When Covid-19 rips a family apart, only tears follow

Mzimkhulu Mfama lost his wife of more than 30 years to Covid-19 and officials took away his two grandchildren, who are also infected.
Mzimkhulu Mfama lost his wife of more than 30 years to Covid-19 and officials took away his two grandchildren, who are also infected.
Image: Jozef Polc/123rf.com

The coronavirus can be as heartbreaking as it is deadly. No-one knows that better 80-year-old Mzimkhulu Mfama, who this week lost his wife of more than 30 years to Covid-19.

Ntomboxolo Mfama, 69, died at Grey Hospital in King William’s Town on Tuesday, leaving behind Mzimkhulu who himself is battling to overcome the effects of the virus.  

Compounding the already tragic situation is that the widower’s grandchildren, aged five and 13, have been taken away by government officials. They, too, have Covid-19.

Mzimkhulu’s loss is matched only by his loneliness.

According to family members, the Mfamas became infected with Covid-19 after Ntomboxolo consulted popular King William’s Town doctor Sizwe Mxenge, who tested positive for the virus in mid-April.

Mxenge, who has since recovered, told DispatchLIVE on Wednesday that he had been informed of his patient’s death. 

“I heard about it and it was very sad to hear that news,” he said.

However, he was saddened that some people were trying to shift the blame on to him, suggesting Ntomboxolo could have been infected at his surgery.

“I told them we cannot conclude that they were infected at the surgery. She could have been the source of infection.

“The reason I went public about this matter ... was for patients to know that one of them had infected me, to encourage them to be safe and to get tested.

“I was honest and genuine from the beginning. I only realised when I fell ill that I had [been infected],” Mxenge said.

He said he had worn all the recommended protective gear when he attended to the woman, and that he could have been infected by any of his patients.

Ntomboxolo was admitted to Grey Hospital on Sunday — a few days after the family learnt they had tested positive for the virus.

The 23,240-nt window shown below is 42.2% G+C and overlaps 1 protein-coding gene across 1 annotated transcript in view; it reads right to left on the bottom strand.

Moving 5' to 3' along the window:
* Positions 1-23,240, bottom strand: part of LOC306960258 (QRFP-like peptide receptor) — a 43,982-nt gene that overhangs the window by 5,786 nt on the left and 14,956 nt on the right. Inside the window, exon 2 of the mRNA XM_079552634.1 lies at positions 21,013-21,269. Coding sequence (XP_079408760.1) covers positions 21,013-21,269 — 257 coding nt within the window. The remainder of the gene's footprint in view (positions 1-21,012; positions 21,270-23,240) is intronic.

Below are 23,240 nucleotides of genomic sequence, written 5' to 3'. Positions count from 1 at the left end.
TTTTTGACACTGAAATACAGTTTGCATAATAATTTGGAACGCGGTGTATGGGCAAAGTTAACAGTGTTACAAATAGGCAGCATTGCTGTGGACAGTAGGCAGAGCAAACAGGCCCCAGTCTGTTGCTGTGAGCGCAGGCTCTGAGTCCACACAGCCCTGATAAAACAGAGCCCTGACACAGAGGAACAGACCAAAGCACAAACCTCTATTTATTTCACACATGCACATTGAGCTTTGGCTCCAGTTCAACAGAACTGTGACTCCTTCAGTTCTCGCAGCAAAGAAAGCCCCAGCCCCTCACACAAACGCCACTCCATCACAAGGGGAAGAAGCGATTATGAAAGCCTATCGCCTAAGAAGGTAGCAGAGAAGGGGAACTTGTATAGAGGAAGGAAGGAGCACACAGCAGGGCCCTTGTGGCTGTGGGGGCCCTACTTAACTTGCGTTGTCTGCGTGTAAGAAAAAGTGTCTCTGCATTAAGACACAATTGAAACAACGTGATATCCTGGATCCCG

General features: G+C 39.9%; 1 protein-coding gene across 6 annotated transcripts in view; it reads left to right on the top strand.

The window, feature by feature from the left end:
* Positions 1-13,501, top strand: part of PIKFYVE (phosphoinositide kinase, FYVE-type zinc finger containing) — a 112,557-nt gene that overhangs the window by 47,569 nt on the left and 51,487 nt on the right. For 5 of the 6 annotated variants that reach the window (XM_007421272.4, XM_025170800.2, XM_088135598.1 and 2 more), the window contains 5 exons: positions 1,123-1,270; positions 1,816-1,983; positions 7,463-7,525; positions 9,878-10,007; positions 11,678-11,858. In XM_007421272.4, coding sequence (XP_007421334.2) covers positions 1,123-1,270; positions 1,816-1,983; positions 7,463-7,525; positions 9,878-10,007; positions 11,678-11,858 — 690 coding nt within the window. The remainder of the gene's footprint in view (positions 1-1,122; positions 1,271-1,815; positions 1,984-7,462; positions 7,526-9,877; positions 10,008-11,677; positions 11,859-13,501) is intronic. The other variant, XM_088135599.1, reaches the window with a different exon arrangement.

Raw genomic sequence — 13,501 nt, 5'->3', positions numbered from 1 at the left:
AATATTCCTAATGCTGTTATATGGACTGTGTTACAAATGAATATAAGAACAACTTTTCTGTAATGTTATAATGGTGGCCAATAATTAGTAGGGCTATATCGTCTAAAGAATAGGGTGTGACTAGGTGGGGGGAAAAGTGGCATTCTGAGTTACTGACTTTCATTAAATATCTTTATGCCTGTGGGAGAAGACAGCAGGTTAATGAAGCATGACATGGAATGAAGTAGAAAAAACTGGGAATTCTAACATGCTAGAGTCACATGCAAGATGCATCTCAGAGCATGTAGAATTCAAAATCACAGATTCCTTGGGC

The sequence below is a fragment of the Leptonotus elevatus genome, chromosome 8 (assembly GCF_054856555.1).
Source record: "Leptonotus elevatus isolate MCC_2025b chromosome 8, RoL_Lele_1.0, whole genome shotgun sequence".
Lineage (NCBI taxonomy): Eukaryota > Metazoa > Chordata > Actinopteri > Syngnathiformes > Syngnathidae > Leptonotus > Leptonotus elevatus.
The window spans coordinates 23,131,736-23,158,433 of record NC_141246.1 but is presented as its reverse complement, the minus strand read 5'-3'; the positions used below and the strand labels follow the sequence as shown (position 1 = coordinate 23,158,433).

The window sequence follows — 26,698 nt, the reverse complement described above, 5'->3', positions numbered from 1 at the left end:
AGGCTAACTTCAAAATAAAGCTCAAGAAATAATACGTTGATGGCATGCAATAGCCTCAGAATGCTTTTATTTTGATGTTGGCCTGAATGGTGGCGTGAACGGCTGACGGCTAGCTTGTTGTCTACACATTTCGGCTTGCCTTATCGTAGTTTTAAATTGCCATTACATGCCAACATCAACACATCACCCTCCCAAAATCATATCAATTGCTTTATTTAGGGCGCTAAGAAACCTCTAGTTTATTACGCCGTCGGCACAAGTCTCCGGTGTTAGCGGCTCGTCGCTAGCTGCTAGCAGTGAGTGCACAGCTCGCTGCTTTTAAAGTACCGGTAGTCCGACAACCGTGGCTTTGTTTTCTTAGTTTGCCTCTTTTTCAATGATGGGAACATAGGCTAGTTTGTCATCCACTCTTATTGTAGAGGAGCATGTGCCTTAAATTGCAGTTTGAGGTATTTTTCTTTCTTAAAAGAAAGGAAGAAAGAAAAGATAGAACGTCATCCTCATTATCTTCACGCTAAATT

Both husband and wife had comorbidities, or additional conditions, but had been told to quarantine at home.

A coughing Mzimkhulu told DispatchLIVE he feared what his own fate could be, but he needed to stay at home in Mamata village near Dimbaza to take care of his wife’s funeral arrangements.

Mzimkhulu said “some officials” had visited their home on Wednesday morning and left with his two grandchildren.

Akukhonto intle [Nothing is OK]. I am alone in our house now. Nobody is coming to the house now. I refuse to leave because I have things to take care of,” he said. “If they take me in for a short stay I will go, but if it’s prolonged I won’t go.” 

Ntuthuzelo Eugene Mfaka, Ntomboxolo’s devastated nephew, said he was  “disturbed” by the health department’s handling of his family’s situation.

Mfaka said the government’s awareness campaigns were “limited to the English language”. 

He said even before his aunt’s death, he had been using social media to call on the government to hold its briefings in indigenous languages.

“I could not sleep yesterday [Tuesday]. He [Mzimkhulu] has many other sicknesses. These people [health department] are negligent.

“People with Covid-19 are dying. Where is this readiness that the provincial government is talking about? This is a study case. Everyone in that village came and went to see him.

“At Grey Hospital they’re not ready for Covid-19.”

Provincial health department spokesperson Sizwe Kupelo had not responded to queries at the time of writing.


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